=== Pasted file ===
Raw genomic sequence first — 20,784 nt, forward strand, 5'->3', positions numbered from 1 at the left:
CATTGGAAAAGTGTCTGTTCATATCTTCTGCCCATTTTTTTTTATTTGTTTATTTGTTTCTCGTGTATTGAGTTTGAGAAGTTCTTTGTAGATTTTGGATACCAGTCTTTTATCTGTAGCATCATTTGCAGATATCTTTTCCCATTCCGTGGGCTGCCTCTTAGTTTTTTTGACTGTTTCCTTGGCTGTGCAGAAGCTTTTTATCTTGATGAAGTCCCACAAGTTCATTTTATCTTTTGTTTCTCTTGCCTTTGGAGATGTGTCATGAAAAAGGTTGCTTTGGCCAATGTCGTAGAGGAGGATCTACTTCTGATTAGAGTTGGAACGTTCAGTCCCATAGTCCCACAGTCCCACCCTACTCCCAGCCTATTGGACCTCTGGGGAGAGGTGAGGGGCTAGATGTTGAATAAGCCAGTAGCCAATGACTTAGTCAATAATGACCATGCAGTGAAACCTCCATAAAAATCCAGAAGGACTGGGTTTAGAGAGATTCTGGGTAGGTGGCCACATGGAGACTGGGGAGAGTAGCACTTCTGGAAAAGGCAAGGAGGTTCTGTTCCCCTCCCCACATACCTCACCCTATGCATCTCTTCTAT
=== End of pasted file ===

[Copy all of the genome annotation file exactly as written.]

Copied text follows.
Raw genomic sequence first — 20,784 nt, forward strand, 5'->3', positions numbered from 1 at the left:
CATTGGAAAAGTGTCTGTTCATATCTTCTGCCCATTTTTTTTTATTTGTTTATTTGTTTCTCGTGTATTGAGTTTGAGAAGTTCTTTGTAGATTTTGGATACCAGTCTTTTATCTGTAGCATCATTTGCAGATATCTTTTCCCATTCCGTGGGCTGCCTCTTAGTTTTTTTGACTGTTTCCTTGGCTGTGCAGAAGCTTTTTATCTTGATGAAGTCCCACAAGTTCATTTTATCTTTTGTTTCTCTTGCCTTTGGAGATGTGTCATGAAAAAGGTTGCTTTGGCCAATGTCGTAGAGGAGGATCTACTTCTGATTAGAGTTGGAACGTTCAGTCCCATAGTCCCACAGTCCCACCCTACTCCCAGCCTATTGGACCTCTGGGGAGAGGTGAGGGGCTAGATGTTGAATAAGCCAGTAGCCAATGACTTAGTCAATAATGACCATGCAGTGAAACCTCCATAAAAATCCAGAAGGACTGGGTTTAGAGAGATTCTGGGTAGGTGGCCACATGGAGACTGGGGAGAGTAGCACTTCTGGAAAAGGCAAGGAGGTTCTGTTCCCCTCCCCACATACCTCACCCTATGCATCTCTTCTAT